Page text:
Prostate cancer diagnosis can occur at a time when men’s work and careers are central to their masculine identity, sense of purpose, and family life. In Canada, an aging male population, along with medical advances, has resulted in increasing numbers of working men being diagnosed with, and treated for, prostate cancer. Little is known about the linkages between men’s work and their experiences of prostate cancer. In this qualitative study, 24 Western Canadian men were interviewed to distil the connections between work, prostate cancer screening, diagnosis, and the decision to undergo radical prostatectomy. Data were analyzed using constant comparison in the context of masculinities theory. The findings demonstrated that work was central to men’s masculine identities and afforded financial security, social status, and a sense of personal growth. However, work-related strain and demands were also found to affect participants’ health and distance them from their families. A diagnosis of prostate cancer tended to diminish the importance of work, wherein participants focused on optimizing their health and strengthening family relations. In deciding on radical prostatectomy as a treatment to eradicate prostate cancer, few men considered the implications for returning to work. The current study findings indicate that clinicians and patients should explicitly explore and discuss how surgery side effects may affect work and career plans during treatment decision-making.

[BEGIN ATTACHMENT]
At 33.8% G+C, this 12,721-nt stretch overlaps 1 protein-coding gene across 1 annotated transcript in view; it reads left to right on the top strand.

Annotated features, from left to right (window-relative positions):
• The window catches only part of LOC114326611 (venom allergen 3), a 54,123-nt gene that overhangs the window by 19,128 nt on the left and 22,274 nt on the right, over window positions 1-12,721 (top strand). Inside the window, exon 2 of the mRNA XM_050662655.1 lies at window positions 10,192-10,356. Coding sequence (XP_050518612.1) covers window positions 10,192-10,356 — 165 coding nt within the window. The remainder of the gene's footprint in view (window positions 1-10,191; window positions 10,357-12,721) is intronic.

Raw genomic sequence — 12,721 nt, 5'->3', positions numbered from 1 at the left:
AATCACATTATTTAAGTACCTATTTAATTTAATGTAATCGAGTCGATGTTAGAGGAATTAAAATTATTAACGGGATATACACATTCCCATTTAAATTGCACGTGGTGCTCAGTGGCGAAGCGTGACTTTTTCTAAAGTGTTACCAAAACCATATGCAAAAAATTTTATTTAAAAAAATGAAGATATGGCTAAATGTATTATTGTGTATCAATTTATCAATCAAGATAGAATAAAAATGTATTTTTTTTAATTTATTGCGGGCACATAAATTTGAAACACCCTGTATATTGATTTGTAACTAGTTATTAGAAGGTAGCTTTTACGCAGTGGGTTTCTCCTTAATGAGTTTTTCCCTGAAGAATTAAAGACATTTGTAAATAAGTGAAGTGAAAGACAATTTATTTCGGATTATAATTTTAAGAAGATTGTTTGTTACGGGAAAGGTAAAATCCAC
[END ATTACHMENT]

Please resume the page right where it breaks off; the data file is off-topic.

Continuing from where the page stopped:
Yu Ko, W. F., Oliffe, J. L., Johnson, J. L., & Bottorff, J. L. (2018). The Connections Between Work, Prostate Cancer Screening, Diagnosis, and the Decision to Undergo Radical Prostatectomy. American Journal of Men’s Health, 12 (5). 1670–1680. https://doi.org/10.1177/1557988318781720
American Journal of Men’s Health
The Connections Between Work, Prostate Cancer Screening, Diagnosis, and the Decision to Undergo Radical Prostatectomy
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